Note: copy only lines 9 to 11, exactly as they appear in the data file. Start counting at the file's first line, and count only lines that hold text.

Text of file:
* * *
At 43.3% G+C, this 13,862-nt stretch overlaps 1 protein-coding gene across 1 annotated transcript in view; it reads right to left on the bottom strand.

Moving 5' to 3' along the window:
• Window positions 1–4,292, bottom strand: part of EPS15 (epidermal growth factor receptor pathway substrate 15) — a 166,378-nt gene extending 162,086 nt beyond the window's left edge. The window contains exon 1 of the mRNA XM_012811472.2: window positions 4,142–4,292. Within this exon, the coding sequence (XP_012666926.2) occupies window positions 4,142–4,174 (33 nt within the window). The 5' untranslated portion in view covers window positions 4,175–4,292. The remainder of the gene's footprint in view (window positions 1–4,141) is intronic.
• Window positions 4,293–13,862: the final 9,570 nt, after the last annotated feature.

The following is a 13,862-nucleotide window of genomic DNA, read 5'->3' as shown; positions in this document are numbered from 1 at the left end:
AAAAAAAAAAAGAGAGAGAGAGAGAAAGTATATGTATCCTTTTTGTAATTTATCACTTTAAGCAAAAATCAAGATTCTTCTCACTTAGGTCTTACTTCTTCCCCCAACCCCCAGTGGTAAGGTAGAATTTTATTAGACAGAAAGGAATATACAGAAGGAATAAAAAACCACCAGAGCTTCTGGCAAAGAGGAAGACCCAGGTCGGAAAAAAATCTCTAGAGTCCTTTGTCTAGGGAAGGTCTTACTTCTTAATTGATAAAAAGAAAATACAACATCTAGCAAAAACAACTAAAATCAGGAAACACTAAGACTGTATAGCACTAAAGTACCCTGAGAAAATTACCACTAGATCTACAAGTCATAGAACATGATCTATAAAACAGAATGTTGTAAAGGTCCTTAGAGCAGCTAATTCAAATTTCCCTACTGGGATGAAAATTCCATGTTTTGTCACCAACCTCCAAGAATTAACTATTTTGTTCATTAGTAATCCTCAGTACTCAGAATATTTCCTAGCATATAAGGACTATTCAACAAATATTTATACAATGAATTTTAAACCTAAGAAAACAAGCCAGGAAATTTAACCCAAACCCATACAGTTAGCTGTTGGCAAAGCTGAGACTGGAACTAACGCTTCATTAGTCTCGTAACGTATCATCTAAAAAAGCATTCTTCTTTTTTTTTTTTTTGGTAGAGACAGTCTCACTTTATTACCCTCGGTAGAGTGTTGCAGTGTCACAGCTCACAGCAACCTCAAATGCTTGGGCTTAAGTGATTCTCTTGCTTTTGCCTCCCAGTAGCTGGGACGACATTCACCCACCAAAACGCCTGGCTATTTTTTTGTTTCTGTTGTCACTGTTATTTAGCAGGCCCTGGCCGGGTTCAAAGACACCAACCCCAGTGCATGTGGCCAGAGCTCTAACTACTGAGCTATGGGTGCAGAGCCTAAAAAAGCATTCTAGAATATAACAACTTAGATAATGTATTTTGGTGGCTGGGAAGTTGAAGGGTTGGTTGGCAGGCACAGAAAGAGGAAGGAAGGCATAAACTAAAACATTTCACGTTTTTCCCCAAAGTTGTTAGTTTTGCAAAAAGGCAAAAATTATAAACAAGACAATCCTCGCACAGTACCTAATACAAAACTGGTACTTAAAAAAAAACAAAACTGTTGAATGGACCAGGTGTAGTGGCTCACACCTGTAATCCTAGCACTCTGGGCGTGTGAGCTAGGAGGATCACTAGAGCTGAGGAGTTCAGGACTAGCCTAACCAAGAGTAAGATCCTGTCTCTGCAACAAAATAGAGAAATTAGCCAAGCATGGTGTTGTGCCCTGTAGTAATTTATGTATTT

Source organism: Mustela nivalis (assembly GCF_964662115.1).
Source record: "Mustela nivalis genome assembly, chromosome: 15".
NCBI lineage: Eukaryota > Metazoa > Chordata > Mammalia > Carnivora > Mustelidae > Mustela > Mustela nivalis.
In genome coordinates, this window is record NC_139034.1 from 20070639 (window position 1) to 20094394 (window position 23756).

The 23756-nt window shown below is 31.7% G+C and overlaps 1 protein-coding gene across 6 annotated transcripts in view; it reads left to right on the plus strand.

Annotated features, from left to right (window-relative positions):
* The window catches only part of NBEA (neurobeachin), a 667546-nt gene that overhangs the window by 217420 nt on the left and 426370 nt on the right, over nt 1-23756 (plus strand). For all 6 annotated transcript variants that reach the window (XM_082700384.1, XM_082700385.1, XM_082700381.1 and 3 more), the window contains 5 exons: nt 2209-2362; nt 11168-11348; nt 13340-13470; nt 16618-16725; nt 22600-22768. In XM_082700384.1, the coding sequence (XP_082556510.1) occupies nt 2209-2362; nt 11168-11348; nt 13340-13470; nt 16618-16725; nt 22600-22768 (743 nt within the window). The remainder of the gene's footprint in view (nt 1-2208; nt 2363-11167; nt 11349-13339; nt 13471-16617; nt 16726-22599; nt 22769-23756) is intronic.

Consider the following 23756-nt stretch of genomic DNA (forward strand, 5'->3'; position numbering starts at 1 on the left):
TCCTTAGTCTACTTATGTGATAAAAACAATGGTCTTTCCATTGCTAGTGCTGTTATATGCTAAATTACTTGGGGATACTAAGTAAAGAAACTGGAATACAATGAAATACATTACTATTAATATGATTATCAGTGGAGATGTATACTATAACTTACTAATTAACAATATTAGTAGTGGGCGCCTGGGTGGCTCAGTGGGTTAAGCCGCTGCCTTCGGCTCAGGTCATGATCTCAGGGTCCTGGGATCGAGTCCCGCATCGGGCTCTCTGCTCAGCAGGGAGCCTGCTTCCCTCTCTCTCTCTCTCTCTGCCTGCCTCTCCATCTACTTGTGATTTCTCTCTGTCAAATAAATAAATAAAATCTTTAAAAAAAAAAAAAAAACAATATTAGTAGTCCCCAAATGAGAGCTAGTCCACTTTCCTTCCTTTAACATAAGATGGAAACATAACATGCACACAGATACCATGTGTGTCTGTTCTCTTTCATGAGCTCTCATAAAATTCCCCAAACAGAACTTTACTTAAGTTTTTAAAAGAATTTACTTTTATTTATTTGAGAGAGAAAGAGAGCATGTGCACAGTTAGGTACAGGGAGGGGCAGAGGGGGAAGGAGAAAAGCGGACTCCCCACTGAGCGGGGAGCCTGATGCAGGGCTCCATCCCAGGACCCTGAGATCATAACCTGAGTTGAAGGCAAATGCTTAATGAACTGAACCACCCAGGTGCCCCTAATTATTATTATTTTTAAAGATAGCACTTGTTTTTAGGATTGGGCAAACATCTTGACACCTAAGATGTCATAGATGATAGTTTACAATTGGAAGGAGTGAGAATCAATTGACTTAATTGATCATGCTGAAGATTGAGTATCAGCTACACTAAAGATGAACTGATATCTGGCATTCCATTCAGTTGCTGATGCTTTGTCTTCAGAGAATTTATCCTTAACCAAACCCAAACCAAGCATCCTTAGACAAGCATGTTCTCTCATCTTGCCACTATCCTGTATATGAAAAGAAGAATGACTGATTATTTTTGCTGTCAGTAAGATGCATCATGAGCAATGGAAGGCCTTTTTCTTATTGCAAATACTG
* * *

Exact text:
NCBI lineage: Eukaryota > Metazoa > Chordata > Mammalia > Carnivora > Mustelidae > Mustela > Mustela nivalis.
In genome coordinates, this window is record NC_139034.1 from 20070639 (window position 1) to 20094394 (window position 23756).

The 23756-nt window shown below is 31.7% G+C and overlaps 1 protein-coding gene across 6 annotated transcripts in view; it reads left to right on the plus strand.